Part 2 was about the orgy of early life and how it reveals a counterpulse to identity. Part 3 is about the ultimate sexual merger: Symbiosis.
– Michel Serres
Life Superlives: On the Origins of Sex, Part 3
Life was born, and it superlived.
Early organisms brushed up against each other, and when they did, they consumed each other. But not always. Encounter after encounter between them gave rise to a new form of union: symbiosis.
Here’s an example. Imagine a tiny, ancient oxygen-respiring bacterium. Small, but hungry, it was was a fierce predator. Now imagine a larger, blobbier organism – a thermoplasm, contracting and expanding itself through its shapeless life. The two come together again and again, usually leading to the thermoplasm being invaded and eaten from the inside out by its smaller relative. But not every invasion killed the thermoplasm, and soon – how? We don’t know – the invader organism was taken up by the invaded, incorporated into its being. Permanently.
The thermoplasm could now resist the death-bringing properties of oxygen, and the bacterium found rest from the hunt.
Symbiosis is the ultimate procreative sex act. Two beings merge and form a third. Not a separate being, but a reincarnation of both selves.
Symbiosis is the origin of all multicellular organisms, and likely one of the main motivators of the rise of new species.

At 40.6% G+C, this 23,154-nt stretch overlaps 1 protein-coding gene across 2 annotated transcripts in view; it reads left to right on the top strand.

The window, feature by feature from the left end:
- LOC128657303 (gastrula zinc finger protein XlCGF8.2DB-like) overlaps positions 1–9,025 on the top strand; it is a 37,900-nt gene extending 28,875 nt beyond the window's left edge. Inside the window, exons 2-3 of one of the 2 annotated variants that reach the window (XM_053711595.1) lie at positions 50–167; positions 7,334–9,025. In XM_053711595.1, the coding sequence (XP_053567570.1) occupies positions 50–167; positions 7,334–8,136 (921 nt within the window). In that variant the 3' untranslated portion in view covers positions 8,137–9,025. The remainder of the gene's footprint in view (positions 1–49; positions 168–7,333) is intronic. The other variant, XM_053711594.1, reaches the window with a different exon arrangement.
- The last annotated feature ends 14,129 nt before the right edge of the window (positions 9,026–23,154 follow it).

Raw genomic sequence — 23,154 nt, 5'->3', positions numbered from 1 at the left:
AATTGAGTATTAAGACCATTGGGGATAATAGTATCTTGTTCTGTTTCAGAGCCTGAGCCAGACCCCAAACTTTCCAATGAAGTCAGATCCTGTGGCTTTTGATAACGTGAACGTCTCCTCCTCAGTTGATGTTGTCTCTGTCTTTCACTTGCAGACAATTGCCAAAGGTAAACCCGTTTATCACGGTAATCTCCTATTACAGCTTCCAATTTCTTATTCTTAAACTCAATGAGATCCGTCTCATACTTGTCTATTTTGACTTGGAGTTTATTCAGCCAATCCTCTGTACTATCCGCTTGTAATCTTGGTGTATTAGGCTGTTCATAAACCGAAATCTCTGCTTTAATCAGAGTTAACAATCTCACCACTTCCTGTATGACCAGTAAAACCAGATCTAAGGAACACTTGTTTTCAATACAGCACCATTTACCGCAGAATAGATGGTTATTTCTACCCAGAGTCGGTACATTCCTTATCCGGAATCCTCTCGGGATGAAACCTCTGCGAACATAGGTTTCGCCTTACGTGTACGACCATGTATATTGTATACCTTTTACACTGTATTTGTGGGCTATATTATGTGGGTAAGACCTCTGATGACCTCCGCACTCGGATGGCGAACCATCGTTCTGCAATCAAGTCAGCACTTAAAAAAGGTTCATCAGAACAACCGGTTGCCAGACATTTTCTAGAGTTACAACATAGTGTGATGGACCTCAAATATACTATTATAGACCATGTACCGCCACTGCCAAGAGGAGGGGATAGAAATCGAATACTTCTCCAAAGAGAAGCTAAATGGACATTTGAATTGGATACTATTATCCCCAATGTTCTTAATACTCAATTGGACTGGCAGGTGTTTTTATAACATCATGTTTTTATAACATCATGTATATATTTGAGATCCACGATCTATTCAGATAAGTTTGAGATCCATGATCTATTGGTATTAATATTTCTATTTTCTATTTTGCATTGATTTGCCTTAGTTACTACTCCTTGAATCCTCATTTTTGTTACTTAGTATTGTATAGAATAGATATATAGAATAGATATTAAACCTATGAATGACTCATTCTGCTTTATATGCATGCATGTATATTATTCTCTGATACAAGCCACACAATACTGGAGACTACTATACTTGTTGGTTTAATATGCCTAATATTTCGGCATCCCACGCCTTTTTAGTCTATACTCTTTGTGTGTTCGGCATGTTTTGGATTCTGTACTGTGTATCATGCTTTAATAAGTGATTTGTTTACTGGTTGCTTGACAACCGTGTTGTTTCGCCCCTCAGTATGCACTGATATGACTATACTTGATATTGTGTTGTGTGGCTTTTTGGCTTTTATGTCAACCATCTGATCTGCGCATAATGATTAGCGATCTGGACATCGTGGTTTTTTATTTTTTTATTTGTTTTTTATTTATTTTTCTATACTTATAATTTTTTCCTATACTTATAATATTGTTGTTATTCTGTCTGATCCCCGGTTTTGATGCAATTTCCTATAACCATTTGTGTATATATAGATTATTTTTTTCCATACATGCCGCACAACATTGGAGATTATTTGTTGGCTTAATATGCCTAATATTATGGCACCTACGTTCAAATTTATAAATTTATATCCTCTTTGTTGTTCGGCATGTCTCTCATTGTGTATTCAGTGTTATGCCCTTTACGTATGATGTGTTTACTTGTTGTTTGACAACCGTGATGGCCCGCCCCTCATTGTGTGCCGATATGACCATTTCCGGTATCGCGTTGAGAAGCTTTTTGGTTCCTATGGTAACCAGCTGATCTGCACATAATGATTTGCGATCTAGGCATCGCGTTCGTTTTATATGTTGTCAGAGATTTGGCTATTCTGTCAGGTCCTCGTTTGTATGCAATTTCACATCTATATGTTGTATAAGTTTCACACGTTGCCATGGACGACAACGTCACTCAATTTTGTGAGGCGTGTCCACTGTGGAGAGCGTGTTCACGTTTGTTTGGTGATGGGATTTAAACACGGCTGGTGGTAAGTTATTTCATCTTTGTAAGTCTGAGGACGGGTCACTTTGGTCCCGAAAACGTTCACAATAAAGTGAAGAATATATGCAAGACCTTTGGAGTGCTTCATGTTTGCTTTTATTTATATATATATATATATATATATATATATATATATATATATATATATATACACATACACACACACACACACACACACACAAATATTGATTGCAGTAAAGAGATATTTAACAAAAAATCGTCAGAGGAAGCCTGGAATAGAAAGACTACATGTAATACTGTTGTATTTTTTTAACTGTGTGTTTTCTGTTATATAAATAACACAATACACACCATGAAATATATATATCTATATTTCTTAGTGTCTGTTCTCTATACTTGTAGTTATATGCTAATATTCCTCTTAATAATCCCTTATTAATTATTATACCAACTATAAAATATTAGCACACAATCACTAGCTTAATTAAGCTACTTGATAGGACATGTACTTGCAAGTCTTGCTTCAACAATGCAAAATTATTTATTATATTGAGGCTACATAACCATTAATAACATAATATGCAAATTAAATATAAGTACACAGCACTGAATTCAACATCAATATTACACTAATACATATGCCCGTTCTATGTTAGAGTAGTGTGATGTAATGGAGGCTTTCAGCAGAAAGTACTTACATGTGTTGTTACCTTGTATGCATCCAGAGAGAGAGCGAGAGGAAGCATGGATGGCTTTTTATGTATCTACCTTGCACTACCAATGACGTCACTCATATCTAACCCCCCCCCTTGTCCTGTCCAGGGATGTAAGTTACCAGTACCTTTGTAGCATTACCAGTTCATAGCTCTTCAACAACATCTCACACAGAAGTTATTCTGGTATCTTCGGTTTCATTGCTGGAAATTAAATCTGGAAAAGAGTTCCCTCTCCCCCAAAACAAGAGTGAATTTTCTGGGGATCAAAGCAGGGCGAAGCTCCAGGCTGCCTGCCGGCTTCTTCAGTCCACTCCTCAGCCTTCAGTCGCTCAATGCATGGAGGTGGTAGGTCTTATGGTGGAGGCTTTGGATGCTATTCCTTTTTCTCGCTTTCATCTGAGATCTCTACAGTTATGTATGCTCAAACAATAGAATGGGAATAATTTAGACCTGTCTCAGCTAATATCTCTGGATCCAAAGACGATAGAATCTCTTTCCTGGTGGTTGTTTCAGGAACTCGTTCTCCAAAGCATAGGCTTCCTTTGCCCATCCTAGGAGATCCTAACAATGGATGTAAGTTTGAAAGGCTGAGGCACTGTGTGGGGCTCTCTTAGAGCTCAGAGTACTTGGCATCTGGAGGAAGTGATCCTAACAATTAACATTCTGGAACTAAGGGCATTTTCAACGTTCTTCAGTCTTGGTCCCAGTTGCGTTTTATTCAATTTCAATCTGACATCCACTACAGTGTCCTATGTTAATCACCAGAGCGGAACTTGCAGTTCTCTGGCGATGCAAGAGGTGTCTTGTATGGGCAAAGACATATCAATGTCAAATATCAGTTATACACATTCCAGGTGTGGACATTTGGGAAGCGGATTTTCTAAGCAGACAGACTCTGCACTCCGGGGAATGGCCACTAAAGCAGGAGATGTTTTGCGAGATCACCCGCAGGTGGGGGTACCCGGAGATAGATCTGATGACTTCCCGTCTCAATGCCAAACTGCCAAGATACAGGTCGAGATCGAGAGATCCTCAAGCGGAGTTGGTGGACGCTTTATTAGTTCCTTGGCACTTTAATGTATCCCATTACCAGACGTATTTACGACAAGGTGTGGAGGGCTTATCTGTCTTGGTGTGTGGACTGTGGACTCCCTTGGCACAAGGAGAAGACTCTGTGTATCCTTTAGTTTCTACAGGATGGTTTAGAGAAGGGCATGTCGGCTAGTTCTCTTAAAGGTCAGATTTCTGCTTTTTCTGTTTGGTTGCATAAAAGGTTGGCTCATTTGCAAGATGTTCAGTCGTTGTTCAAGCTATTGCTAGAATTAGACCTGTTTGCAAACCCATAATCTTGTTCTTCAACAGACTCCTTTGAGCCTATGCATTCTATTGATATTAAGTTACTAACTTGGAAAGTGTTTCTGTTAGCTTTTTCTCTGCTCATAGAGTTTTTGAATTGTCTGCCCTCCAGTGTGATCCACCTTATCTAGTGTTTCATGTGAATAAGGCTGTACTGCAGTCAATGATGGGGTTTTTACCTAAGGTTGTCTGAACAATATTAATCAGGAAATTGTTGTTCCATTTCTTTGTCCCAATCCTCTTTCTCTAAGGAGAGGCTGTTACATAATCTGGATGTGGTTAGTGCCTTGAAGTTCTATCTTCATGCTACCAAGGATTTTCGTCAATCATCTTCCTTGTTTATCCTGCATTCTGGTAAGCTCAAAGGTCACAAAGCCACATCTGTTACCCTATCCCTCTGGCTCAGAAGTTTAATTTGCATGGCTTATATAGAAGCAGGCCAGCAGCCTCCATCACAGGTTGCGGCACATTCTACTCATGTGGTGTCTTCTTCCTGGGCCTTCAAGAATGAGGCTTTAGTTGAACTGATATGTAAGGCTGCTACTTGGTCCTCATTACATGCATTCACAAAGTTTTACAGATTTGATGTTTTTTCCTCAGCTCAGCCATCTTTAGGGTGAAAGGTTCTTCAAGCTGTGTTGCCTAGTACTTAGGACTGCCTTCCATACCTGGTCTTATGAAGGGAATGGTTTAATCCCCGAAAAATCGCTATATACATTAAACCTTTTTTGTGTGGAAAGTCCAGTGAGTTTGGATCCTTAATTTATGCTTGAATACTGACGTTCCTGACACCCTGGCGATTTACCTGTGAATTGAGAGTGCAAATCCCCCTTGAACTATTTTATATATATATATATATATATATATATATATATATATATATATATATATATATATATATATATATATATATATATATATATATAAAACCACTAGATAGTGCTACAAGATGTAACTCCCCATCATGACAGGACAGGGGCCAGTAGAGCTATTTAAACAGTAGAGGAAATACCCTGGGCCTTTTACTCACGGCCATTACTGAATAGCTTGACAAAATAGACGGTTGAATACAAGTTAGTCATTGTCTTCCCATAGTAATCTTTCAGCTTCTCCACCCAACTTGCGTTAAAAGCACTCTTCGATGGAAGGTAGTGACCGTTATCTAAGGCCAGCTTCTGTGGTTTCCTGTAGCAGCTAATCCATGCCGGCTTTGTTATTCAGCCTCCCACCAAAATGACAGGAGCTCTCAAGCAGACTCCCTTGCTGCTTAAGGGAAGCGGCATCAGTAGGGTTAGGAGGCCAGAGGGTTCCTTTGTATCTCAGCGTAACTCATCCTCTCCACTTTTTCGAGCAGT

Symbiosis is sex, super-sexing.
This creative act is the foundation of human life. Let me explain.
Many protoctists (usually mislabeled “protozoans” – there is no “zoo” in them, since they aren’t animals) like the thermoplasm, reproduce through cell division, also called mitosis, in which an organism copies its own DNA and then pulls itself in two. A startling feature of mitosis is that, even though it’s called cell “division,” it doesn’t actually divide the number or chromosomes, structures in the cell that bear many of the cell’s genes.
In the procreative variety of sex that humans have, sperm and egg cells merge to create a new being. Sperm cells and egg cells have only half the chromosomes compared to the other cells in human beings. When sperm and egg meet, each carries a complimentary half of those chromosomes. This is how sperm and egg meet and form a new being. Rather than dividing (mitosis) humans are created by compliment (meiosis).
Our cells have forms that are meant to meet. They await each other. In other words, human beings are formed through a sort of predestined symbiosis.
Look at your hands, now. They are composed of cells upon cells, grouped together in the whorls and arches of your skin, the bones beneath, the connecting tendons. Your hands are a gathering of cells. And those cells are the ancient agreements of bacteria.
Sex is us. It’s what makes our cells, it’s what made us capable of making new forms of sex and new beings.
And it’s more than just us.
From its inception, sex has been a meeting of forces far beyond bodies and desires.
Next up: Sex Before Life.
Margulis, Lynn and Dorion Sagan. Microcosmos: Four Billion Years of Microbial Evolution. Berkeley: University of California Press, 1997.
Margulis, Lynn and Dorion Sagan. Origins of Sex: Three Billion Years of Genetic Recombination. New Haven: Yale University Press, 1990.
Margulis, Lynn and Dorion Sagan. What Is Sex? New York: Simon and Schuster, 1998.
Serres, Michel. Variations on the Body. Minneapolis: Univocal, 2012.